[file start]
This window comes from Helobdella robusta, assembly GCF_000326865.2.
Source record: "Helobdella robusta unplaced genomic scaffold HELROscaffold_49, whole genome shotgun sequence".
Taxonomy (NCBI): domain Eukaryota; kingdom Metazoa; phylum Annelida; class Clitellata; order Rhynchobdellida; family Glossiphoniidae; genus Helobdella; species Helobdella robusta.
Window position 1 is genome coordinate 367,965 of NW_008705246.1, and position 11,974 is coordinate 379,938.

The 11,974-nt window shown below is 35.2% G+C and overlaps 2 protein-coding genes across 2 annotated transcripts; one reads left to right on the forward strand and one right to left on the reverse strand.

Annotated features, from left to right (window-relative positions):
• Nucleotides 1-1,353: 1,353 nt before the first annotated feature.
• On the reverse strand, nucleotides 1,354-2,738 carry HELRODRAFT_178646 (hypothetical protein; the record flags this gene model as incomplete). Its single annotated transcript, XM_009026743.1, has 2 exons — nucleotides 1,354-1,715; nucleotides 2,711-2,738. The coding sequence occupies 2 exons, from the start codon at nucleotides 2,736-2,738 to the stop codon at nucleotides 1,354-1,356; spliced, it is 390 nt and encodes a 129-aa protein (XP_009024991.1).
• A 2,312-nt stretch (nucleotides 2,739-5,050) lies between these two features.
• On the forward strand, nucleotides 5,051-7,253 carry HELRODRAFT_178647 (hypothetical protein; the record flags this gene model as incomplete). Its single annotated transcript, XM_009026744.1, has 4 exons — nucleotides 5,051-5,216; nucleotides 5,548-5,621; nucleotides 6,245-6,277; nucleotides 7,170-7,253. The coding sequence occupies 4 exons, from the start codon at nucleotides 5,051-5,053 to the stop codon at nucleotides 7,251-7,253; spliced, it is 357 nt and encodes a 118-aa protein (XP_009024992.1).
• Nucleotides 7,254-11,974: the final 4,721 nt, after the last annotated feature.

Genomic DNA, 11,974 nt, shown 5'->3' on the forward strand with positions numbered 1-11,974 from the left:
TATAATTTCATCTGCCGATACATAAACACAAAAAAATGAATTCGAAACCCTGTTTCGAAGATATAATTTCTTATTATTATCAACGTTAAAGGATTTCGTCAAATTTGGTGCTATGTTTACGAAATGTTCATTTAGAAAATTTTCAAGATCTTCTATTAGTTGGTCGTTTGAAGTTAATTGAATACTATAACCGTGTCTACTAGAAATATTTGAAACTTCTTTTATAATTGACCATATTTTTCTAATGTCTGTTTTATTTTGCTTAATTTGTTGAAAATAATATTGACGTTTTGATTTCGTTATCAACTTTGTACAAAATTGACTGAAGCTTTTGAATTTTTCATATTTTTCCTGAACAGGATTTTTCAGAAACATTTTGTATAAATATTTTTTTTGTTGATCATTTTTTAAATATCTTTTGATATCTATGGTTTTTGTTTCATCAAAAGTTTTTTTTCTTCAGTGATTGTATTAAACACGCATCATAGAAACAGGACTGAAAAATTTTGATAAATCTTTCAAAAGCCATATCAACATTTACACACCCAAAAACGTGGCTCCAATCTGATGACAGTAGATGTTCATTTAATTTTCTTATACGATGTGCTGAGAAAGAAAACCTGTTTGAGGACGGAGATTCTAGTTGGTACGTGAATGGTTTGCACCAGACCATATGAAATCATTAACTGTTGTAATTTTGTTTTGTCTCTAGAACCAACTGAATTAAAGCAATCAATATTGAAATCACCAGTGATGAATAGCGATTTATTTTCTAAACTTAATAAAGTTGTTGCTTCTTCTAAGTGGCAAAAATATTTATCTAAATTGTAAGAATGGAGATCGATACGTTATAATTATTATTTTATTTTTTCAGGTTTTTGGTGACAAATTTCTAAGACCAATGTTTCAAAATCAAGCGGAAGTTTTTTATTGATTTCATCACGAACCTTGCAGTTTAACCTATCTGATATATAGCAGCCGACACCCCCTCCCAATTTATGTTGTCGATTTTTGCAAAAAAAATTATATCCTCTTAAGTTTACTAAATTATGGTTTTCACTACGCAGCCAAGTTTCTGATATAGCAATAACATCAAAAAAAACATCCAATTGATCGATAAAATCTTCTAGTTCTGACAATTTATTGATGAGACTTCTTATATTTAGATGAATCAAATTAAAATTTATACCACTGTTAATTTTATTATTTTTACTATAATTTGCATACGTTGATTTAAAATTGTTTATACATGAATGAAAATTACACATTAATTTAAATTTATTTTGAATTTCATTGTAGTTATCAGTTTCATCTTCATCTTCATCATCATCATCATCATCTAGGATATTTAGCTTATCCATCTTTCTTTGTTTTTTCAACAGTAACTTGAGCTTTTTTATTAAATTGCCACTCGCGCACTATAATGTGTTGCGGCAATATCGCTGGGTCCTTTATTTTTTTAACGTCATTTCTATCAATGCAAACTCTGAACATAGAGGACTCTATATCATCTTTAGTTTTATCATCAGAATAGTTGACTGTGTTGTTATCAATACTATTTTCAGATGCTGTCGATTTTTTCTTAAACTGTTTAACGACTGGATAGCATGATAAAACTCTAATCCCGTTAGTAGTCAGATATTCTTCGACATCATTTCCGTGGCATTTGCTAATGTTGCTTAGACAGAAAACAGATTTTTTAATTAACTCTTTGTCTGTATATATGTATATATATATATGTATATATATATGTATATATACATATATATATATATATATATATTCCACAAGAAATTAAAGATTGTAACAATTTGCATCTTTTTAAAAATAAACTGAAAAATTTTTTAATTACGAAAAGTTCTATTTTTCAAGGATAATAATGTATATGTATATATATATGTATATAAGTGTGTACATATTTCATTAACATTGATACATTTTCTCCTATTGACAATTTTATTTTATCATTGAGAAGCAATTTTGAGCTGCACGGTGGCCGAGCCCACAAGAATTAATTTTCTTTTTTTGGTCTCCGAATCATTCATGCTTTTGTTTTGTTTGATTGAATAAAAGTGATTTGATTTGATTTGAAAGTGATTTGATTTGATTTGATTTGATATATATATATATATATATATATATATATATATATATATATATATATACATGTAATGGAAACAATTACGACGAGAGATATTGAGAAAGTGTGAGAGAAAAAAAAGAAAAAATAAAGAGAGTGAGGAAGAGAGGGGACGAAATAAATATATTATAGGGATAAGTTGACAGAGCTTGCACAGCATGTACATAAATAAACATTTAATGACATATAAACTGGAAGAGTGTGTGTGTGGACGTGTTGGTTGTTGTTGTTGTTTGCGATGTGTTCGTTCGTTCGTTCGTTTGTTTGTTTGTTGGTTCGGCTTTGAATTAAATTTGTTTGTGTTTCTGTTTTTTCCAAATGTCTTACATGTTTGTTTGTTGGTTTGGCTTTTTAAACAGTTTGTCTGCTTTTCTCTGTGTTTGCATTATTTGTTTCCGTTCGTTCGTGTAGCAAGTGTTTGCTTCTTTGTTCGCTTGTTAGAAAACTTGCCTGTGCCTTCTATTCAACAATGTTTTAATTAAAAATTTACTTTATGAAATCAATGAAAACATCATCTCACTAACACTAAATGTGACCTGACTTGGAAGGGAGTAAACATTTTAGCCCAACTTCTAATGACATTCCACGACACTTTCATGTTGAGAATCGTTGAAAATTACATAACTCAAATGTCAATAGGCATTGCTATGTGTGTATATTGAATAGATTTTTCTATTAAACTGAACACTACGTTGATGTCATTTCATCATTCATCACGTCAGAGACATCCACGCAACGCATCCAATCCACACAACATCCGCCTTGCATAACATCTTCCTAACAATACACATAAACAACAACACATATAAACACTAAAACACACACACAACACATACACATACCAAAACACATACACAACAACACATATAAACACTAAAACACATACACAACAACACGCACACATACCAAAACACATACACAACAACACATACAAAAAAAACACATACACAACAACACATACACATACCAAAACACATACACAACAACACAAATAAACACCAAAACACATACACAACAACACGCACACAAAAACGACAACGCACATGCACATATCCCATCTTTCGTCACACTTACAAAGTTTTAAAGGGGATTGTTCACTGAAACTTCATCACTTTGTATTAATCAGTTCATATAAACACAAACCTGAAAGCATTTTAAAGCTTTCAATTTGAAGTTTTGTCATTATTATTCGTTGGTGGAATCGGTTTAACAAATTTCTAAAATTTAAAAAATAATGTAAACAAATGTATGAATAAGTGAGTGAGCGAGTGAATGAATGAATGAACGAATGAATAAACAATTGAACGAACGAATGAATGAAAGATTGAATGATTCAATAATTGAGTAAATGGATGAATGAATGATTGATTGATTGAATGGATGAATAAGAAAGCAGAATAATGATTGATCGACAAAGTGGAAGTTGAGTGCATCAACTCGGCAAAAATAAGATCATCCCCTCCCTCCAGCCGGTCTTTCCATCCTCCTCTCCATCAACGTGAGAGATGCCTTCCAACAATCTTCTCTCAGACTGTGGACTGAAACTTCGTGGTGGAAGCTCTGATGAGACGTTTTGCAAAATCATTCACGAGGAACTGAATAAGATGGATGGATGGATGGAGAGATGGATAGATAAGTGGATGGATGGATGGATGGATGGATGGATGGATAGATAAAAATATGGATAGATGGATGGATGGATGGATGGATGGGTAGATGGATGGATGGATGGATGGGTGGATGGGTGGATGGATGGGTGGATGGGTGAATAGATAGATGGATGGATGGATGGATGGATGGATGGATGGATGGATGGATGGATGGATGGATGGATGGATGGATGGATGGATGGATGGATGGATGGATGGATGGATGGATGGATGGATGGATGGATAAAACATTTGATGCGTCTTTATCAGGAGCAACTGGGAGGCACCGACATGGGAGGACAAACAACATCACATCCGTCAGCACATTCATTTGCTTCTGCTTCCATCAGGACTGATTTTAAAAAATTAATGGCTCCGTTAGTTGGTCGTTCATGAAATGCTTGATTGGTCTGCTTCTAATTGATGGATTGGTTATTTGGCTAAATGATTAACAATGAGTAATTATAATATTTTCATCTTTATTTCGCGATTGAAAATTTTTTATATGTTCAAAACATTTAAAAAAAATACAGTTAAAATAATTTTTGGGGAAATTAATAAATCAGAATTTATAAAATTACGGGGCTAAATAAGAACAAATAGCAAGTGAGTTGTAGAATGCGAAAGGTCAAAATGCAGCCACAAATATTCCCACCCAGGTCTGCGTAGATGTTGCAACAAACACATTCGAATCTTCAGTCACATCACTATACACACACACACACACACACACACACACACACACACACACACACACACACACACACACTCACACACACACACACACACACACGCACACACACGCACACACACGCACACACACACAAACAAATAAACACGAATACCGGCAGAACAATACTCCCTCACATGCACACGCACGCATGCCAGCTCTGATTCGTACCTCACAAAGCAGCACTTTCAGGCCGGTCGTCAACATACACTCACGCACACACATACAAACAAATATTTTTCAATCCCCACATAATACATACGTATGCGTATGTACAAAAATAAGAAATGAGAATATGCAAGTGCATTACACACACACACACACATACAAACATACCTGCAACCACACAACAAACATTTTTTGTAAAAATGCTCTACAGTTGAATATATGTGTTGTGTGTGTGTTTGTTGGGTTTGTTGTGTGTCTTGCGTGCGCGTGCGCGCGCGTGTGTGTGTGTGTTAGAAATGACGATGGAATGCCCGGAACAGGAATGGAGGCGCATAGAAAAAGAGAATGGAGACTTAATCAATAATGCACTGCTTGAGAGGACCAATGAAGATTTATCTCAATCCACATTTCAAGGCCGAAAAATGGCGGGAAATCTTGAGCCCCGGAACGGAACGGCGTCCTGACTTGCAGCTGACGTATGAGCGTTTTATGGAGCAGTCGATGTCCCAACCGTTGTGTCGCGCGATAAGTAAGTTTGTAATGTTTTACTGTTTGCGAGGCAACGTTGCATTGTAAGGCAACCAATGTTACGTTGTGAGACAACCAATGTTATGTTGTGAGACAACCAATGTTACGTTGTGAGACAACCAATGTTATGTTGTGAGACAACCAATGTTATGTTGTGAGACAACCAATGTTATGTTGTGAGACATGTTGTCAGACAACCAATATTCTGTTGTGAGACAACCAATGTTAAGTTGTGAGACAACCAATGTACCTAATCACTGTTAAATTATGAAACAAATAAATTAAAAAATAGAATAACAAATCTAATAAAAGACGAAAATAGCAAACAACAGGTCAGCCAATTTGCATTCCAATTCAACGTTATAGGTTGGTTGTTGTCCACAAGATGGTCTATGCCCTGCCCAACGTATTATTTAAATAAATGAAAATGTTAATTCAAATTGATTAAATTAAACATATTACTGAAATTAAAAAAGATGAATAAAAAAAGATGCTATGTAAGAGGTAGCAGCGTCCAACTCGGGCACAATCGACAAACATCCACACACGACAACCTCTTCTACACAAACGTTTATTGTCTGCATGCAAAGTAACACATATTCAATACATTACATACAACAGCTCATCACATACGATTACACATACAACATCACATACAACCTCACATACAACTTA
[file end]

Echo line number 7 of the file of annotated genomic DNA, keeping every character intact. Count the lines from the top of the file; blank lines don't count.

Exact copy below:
• Nucleotides 1-1,353: 1,353 nt before the first annotated feature.